It was a crisp, bright afternoon in April when we visited Trebah Garden, one of the most beautiful spots in all of Cornwall. The sun had come out from behind a curtain of threatening clouds and the air was fragrant with a promissory note of summer that even the leafless, wintry trees in the distance were powerless to gainsay. As we walked down the sloping path, past the Rhododendron and Magnolias, beyond the dell of young Gunnera plants that, in time, would grow into a subtropical jungle, we reached a gate that led to a secluded beach. The sea was calm, peaceful the prospect; and even though the name of Trebah had been recorded in the Domesday Book, I felt far removed from the affairs of the world, present and past, as if sheltered in a reserve beyond the reach of history.
When I turned back toward the gate, that sense of detachment was shattered in an instant. I was reminded just how connected I was, even here, with the history of the world. I was yanked out of this perceived Eden by no uncertain notice of our fall: a sign telling me that, from it this secluded spot, thousands went into battle to secure the peace that I had enjoyed.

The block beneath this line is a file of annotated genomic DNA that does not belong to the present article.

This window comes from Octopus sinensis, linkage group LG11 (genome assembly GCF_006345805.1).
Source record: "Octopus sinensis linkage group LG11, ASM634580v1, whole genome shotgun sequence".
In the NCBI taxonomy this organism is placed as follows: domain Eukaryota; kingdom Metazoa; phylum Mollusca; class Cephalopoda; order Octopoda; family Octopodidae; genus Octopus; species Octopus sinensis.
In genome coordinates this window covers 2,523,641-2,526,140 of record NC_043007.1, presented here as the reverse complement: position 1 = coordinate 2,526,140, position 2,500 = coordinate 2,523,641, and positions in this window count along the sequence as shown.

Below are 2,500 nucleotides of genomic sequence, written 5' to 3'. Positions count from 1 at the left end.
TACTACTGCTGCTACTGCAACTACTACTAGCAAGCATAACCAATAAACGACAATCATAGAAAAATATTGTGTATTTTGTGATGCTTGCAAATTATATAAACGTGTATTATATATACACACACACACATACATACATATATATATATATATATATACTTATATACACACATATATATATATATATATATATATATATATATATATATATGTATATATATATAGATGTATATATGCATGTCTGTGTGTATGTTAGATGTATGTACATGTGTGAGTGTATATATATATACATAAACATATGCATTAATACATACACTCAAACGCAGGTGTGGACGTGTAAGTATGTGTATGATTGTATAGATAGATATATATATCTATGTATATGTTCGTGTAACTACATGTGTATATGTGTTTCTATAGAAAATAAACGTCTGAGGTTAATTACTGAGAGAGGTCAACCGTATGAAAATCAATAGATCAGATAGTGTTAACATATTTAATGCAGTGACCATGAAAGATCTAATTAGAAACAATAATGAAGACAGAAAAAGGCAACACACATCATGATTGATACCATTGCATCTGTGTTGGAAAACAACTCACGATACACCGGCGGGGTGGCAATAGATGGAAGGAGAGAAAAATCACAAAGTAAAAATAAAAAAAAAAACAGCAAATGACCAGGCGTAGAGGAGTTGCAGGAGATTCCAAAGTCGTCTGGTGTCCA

The memorial at Trebah tells of the 175th Combat Team of the 29th US Infantry Division, some 7,500 strong. On the 1st of June in 1944, those men embarked from that very beach to take part in the D-Day landings and, by carrying out their duty, face all but certain death.
“This is the hour,” Edna St. Vincent Millay wrote in her “Poem and Prayer for an Invading Army,” recited by Ronald Colman during a special radio broadcast on D-Day,
this is the appointed time.
The sound of the clock falls awful on our ears,
And the sound of the bells, their metal clang and chime,
For those about to die.
For we know well they will not all come home, to lie
In summer on the beaches.
And yet weep not, you mothers of young men, their wives,
Their sweethearts, all who love them well—
Fear not the tolling of the solemn bell:
It does not prophesy,
And it cannot foretell;
It only can record;
And it records today the passing of a most uncivil age,
Which had its elegance but lived too well,
And far, o, far too long;
And which, on History’s page,
Will be found guilty of injustice and grave wrong.
At Trebah Garden, where a Military Day is still being held each year, I was found guilty of the “grave wrong” it is to be walking in the splendor of oblivion. I shall not soon forget that sudden admonishment, that unsought clash by day.
“Poem and Prayer for an Invading Army” (6 June 1944)